Tuesday, May 5th — Florence, Italy

In January 2015 Emirates airline was running an amazing promotion: round-trip tickets for two from New York to Milan for only $800 total.  I jumped on this deal and booked a two-week holiday in Italy for my then-boyfriend Bruce and I.  (Keep your eye on Emirates if you’re looking to travel to Italy too as they may be running this deal again this year!)


After a series of trains which brought us from Milan to Florence and then a rental car which took us to our charming farmhouse outside of town where we stayed the first week, we drove back into the city on our first morning in Italy.  Driving in Italy can be a challenge: first and foremost, you’ve got to be brave, so as to not get unnerved by all the crazy Italians speeding around hairpin corners, weaving recklessly in and out of traffic, and often passing some other motorist on a blind turn.  Second, when you go into a city, you’ve got to navigate around the Limited Traffic Zones, ZTLs, which are restricted to public transportation and I think some residential licenses.

When we thought we’d successfully accomplished both tasks (though evidently we somehow crossed the ZTL as I got two tickets in the mail seven months later), we found a parking garage on the edge of the city and walked into the city center along the river.  Florence is lovely in that Old World way: the red tiled roofs, the massive oak doors, the narrow crooked streets, the cracked and worn facades that betray the history of countless inconceivable generations — of centuries of everyday life.  We crossed the Ponte Vecchio, the bridge over the river which is one of the few areas that is closed to the madness of traffic.  Along both sides of the Ponte Vecchio are shops selling high-end jewelry and watches to wealthy tourists.  We meandered to the end and then turned around and came back down the bridge and made our way to the Galleria degli Uffizi, where we discovered that the line to get inside was 2 hours long.  The line to buy advance tickets, however, was nonexistent and in the space of about 2 minutes we had made reservations to come back Thursday at noon.


The Ponte Vecchio.

Next around the corner to the Galileo Museum, which evidently closes at 1:30pm on Tuesdays, meaning that we’d missed it by ten minutes.  We weren’t having much luck with museums so we headed up to the Santa Maria del Fiore, also known as Il Duomo.  This is a massive Renaissance cathedral finished in 1436.

I have seen so many beautiful things in my life, I always feel lucky when I see one more.  I hope I never stop finding things to be in awe of.  I was in awe today standing in front of the Cathedral and Il Duomo.  It is indescribably ornate, fashioned of white and green and pink marble, adorned with countless statues and sculptures and infinite architectural details.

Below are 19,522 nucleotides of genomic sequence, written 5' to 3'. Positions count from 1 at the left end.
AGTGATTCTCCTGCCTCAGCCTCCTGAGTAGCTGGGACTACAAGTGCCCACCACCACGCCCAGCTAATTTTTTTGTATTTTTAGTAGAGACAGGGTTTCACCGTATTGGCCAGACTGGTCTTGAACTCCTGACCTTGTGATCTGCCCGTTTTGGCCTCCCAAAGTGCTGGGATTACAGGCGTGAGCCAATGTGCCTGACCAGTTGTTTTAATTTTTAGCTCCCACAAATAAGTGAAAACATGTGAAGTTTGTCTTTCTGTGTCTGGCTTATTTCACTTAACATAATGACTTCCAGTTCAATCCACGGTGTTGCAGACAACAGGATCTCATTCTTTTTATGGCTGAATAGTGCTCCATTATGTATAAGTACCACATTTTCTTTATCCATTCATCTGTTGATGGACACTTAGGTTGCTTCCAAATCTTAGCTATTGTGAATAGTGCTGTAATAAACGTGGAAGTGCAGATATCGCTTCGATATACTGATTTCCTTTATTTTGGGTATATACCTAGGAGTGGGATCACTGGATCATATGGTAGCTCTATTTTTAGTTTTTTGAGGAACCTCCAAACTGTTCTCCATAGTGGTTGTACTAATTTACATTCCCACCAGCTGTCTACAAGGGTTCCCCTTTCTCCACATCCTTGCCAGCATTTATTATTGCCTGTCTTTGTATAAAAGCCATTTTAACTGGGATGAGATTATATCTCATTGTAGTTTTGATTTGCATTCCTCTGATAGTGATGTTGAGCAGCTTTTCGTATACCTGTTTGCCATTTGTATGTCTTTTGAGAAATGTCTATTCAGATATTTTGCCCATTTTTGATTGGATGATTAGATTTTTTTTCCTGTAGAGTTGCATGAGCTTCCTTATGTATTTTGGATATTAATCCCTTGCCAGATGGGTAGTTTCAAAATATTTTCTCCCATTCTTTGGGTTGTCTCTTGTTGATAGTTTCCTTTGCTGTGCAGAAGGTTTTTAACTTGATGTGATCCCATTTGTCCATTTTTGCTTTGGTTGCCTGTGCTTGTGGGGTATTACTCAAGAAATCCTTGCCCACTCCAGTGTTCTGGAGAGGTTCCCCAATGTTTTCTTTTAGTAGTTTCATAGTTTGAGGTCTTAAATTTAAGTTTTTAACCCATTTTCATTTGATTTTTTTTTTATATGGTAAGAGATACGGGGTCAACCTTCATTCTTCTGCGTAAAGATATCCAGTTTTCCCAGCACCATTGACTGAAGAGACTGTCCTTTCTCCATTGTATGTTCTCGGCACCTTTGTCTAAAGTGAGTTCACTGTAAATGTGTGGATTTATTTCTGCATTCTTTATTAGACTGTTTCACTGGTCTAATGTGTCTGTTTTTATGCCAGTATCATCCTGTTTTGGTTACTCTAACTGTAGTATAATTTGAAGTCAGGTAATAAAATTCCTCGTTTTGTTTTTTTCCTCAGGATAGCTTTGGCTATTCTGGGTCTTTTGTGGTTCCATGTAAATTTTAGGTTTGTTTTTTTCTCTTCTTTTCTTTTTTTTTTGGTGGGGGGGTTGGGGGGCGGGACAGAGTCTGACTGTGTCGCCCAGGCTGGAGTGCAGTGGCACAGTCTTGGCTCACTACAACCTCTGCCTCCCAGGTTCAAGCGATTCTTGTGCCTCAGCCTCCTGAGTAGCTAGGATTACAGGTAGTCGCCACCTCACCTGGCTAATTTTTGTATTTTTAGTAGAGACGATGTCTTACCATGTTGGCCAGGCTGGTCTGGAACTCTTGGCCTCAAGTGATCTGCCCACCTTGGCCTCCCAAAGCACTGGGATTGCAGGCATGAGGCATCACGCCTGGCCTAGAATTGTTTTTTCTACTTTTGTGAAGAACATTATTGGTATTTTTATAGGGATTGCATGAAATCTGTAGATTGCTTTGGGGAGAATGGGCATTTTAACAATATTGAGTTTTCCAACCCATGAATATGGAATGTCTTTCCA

09 another angle

The Santa Maria del Fiore.

We bought tickets at the office across the street and, when our necks began to hurt from craning and our jaws were tired from dropping, tried to enter the cathedral.  I was stopped by a stern security guard who insisted that I must cover my legs before entering, for the sake of modesty.  As I was wearing shorts and had nothing to cover up with, we had to leave.  Instead we walked around to the Dome entrance, where nobody cared how naked my legs were, and began the climb to the top.12 firenze

View from Il Duomo over Firenze.

Four hundred and sixty-three cramped, steep, and excruciating steps later we emerged at the top, legs and lungs screaming. We had an incredible view over the city and the nearby Campanile (bell tower); it was possible to walk the whole way around the Duomo so we could literally see all of Florence stretching away beneath us. We filled up on photographs and then made our way back down on shaky legs.

12c hang on you can see the campanile

You can’t tell how sore my legs were from climbing.

Next, when we were slightly recovered, we scaled the 414 steps of the matching bell tower – just in time to hear the bell ring at 5:15pm with an ear-splitting peal. When we finally coaxed our protesting legs up to the top, we had another great view of the city and the nearby Duomo.

15 inside the bell tower

This is from partway up the Campanile.

After we’d filled up on the art and architecture, the day was waning and we made our way slowly back to the parking garage, stopping on the way for dinner and our second gelato of the day.  We’d made plans to come back in two days to hit the things we’d missed today, including the Uffizi, David, and the Galileo Museum.

08 architectural elements in Firenze

One of my favorite shots from Florence.

Want to do this yourself?

I found out about the Emirates airfare deal through The Flight Deal.

I booked this darling Tuscan farmhouse through Airbnb, it was about 30 minutes outside the city and I highly recommend it – we had a great host and great experience.  If you’ve never used Airbnb before, contact me for a link to a $20 credit!


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